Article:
WASHINGTON (Aug. 19, 2019) — Sens. Chris Van Hollen (D-MD) and Chris Coons (D-DE) traveled with CARE to see how U.S. investments and partnerships are supporting economic opportunities and improving social conditions for refugees, women and children in the region. In addition to CARE’s president and CEO, Michelle Nunn, the delegation included staffers from the House Foreign Affairs Committee and the Senate Foreign Relations Committee; a former major general of the U.S. Marine Corps; and representatives from Humanity United, the U.S. Agency for International Development (USAID) and the media.
Uganda, a central-east African landlocked country of immense geopolitical importance, is currently grappling with weak development indicators and a contracting economy with high rates of youth unemployment – a major concern for the stability of the country given nearly 49 percent of the population is presently under the age of 15. Almost one in five Ugandans remain trapped in chronic poverty and a third of all children under five are too short for their age, a symptom of chronic food insecurity and malnutrition.
Often touted as the most welcoming country in the world to refugees, Uganda has taken in more than 1.2 million refugees from six different countries – mostly women and children – who are in search of safety from regional conflict, political violence and famine. Yet, to maintain stability, international investments must support a refugee response model that is focused on providing comprehensive services, community integration for refugees and investments in sustainable development for host communities.
From site visits focused on refugee response, to stability-building and empowerment of both refugee populations and the surrounding Ugandan host communities, the delegation learned how international investments are supporting development programs and maintaining peace in a county located in the middle of a volatile conflict that has taken in the 5th largest refugee population in the world. During the trip, the delegation also met with Deborah Ruth Malac, the U.S. Ambassador to Uganda, and Ruhakana Rugunda, the Prime Minister of Uganda.
“Last week, we saw firsthand how U.S. foreign aid is helping to lift families out of poverty, promote stability, and create more resilient and prosperous communities in East Africa – a region of the world that has profound implications for America’s security and global leadership,” said Sen. Coons. “At just one percent of our federal budget, foreign aid is a critical investment that reflects the best of our values and makes the world – and the United States – safer. It must continue to be a priority.”
Throughout the trip, the group explored how U.S. investments in humanitarian assistance, food and nutrition security and women’s empowerment are having a sustainable impact and building a brighter future for families and communities in Uganda and the region.
“The best way to see the impact of America’s investments abroad is first hand, said Sen. Van Hollen. “Traveling to Uganda provided us the opportunity to meet with local Ugandans, government officials, aid workers, and refugees. Through these encounters, we were able to clearly see the value of America’s leadership in humanitarian aid and the benefits of our strong partnerships with international and non-profit organizations. From providing food and nutrition security, to supporting refugees fleeing violence and oppression, to CARE’s programs empowering women, these efforts save lives, generate goodwill, provide greater stability, and promote American interests in a volatile part of the world. As home to the largest population of refugees in Africa, Uganda has developed a unique model for how to effectively support people fleeing violence in South Sudan and other neighboring countries. As we debate our own refugee policies, it was instructive to learn about the welcoming approach taken by a country with far fewer resources than the United States. Our discussion with the Ugandan Prime Minister and our meetings with our team from the U.S. Embassy were critical reminders of the importance of American efforts to combat extreme poverty, disease, and instability. Our investments not only help relieve suffering, but also support our security interests by promoting greater stability in turbulent areas. We must not retreat from our vital leadership role in the world.”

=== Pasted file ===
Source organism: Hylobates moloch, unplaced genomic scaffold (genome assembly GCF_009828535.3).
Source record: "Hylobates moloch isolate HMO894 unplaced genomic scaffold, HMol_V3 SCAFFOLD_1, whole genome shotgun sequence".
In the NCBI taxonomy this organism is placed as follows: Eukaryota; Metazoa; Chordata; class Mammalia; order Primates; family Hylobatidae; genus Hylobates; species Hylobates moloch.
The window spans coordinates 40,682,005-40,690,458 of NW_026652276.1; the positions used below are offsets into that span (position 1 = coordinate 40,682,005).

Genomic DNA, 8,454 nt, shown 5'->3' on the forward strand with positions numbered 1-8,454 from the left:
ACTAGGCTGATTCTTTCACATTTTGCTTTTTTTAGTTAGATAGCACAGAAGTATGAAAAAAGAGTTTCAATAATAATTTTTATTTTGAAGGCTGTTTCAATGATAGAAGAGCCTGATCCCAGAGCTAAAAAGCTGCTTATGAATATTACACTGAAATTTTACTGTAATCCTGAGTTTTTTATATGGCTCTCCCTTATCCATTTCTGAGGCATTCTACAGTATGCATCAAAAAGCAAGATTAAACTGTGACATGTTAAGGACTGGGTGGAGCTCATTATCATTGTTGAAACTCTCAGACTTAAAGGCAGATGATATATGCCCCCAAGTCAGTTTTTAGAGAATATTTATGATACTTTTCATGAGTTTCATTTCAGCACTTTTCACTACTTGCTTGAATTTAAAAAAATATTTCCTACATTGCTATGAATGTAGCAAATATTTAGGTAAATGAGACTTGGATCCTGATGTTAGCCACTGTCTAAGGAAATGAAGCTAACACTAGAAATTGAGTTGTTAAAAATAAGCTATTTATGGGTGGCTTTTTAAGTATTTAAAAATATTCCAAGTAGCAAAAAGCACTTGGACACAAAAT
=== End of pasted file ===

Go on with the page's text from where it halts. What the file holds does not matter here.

Participants in CARE’s August 2019 Learning Tour to Uganda included:
- Sen. Chris Coons (D-DE)
- Sen. Chris Van Hollen (D-MD)
- Michael Callesen – Professional Staffer, Senate Foreign Relations Committee (Majority Staff)
- Dr. Corey Holmes – Professional Staffer, House Foreign Affairs Committee (Majority Staff)
- Major General Paul Kennedy (ret.)
- Maria Kisumbi – Senior Associate, Policy and Government Relations, Humanity United
- Teresa Krug – Freelance Journalist
- Matthew Nims – Deputy Director, Office of Food for Peace, U.S. Agency for International Development (USAID)
- Michelle Nunn – President and CEO, CARE USA
- David Ray – Vice President of Advocacy, CARE USA
- Melysa Sperber – Director, Policy & Government Relations, Humanity United
Founded in 1945 with the creation of the CARE Package®, CARE is a leading humanitarian organization fighting global poverty. CARE places special focus on working alongside women and girls because, equipped with the proper resources, they have the power to lift whole families and entire communities out of poverty. That’s why women and girls are at the heart of CARE’s community-based efforts to confront hunger, ensure nutrition and food security for all, improve education and health, create economic opportunity and respond to emergencies. In 2018, CARE worked in 95 countries and reached more than 56 million people around the world.
Nicole Ellis, +1-202-595-2828, email@example.com